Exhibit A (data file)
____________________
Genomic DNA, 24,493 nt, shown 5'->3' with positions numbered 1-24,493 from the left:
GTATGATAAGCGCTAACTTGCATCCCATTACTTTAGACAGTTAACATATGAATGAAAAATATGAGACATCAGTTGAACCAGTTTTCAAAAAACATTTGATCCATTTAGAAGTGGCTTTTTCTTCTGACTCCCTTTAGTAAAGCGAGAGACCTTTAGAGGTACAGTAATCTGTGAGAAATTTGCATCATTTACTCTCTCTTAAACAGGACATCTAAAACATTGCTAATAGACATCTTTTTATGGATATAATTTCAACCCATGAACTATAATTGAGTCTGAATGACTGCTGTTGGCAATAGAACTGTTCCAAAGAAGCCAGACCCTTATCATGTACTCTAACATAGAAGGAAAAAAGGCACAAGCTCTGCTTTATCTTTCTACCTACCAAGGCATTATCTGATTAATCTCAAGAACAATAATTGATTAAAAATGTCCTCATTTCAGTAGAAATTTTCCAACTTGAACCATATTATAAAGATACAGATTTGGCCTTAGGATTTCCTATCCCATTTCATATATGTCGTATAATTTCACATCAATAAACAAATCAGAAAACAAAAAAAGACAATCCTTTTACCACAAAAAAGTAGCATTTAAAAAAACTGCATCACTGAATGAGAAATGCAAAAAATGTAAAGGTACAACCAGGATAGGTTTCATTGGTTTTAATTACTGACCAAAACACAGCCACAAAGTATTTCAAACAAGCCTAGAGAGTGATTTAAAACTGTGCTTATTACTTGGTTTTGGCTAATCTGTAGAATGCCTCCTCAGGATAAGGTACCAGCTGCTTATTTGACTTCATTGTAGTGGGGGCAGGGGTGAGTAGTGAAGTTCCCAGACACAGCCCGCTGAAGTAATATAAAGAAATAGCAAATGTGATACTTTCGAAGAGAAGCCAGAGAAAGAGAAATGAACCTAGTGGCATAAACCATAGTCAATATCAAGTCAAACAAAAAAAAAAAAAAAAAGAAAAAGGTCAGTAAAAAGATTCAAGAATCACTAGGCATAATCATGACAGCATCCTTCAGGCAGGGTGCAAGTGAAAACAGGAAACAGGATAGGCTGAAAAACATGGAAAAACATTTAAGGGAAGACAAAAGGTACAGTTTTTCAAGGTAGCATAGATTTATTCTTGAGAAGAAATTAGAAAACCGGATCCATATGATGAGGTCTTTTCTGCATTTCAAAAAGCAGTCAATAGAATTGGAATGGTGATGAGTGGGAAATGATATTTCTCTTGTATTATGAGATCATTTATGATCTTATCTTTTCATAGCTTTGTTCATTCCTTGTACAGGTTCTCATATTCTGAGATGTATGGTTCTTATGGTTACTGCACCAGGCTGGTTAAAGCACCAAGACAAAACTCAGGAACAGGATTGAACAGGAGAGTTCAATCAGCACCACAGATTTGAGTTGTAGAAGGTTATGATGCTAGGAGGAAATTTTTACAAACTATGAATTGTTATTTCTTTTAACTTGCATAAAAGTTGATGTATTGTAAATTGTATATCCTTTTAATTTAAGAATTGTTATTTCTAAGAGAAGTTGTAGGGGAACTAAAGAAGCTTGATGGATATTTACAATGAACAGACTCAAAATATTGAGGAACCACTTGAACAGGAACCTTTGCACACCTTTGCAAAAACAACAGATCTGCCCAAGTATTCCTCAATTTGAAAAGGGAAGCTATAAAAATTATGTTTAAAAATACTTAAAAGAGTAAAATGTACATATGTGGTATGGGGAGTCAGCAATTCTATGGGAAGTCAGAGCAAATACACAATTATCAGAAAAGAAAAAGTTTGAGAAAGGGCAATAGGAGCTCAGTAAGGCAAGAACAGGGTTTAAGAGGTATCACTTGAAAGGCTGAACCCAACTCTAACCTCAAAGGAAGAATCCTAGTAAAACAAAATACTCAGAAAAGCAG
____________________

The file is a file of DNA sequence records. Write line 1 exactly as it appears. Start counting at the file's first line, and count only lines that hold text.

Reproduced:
Genomic DNA, 24,493 nt, shown 5'->3' with positions numbered 1-24,493 from the left: